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Does dopamine sensitization underlie the association between schizophrenia and drug abuse?

Research output: Contribution to journalLiterature review

E M Tsapakis, O Guillin, R M Murray

Original languageEnglish
Pages (from-to)S45 - S52
JournalCurrent Opinion in Psychiatry
Issue numberSUPPL. 2
Publication statusPublished - Apr 2003

King's Authors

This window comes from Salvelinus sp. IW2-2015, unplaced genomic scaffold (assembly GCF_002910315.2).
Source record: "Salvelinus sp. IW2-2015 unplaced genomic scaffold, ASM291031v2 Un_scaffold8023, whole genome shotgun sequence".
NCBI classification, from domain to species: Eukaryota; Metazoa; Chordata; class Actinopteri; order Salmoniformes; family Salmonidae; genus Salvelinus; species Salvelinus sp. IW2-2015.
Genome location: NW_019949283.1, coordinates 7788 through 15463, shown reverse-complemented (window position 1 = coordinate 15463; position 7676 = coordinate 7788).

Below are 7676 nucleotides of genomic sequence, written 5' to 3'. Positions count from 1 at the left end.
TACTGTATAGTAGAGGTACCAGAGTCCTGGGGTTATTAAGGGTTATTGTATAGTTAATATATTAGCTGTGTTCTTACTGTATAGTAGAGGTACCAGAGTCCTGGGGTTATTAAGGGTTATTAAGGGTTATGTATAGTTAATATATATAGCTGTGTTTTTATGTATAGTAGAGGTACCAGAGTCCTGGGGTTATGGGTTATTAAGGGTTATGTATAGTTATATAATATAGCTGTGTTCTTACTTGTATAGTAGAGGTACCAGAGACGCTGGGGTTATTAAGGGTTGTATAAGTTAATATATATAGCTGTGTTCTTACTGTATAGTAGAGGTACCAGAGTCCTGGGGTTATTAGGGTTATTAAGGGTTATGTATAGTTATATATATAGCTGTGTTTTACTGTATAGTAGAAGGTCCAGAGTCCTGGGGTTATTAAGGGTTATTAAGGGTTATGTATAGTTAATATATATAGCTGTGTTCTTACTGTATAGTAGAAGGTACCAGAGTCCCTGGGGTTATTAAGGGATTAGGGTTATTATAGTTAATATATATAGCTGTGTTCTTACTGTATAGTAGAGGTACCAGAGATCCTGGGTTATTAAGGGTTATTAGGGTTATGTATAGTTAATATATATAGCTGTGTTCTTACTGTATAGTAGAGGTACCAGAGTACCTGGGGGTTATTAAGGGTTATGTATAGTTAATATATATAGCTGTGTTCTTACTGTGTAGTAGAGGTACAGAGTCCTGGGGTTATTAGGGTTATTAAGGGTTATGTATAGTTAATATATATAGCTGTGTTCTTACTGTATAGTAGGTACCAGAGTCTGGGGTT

Drugs that release dopamine, such as amphetamines and cocaine, have long been known to be associated with schizophrenia. As Professor Stefanis pointed out many years ago, people with schizophrenia also commonly consume cannabis, which, like the psychostimulants, also enhances dopaminergic activity. Several theories have been put forward to explain the association between psychostimulants and cannabis on the one hand and schizophrenia on the other, notably the self-medication and vulnerability hypotheses. Recent evidence from both experimental and prospective studies supports the latter, and clearly demonstrates that the use of these drugs increases the risk of schizophrenia. Here we point out that dopamine sensitization plays a central role in explaining this, in that its development underlies both a craving for drugs and the positive symptoms of schizophrenia. The parts played by glutamate and the dopamine D-3 receptor in dopamine sensitization are currently receiving much attention.

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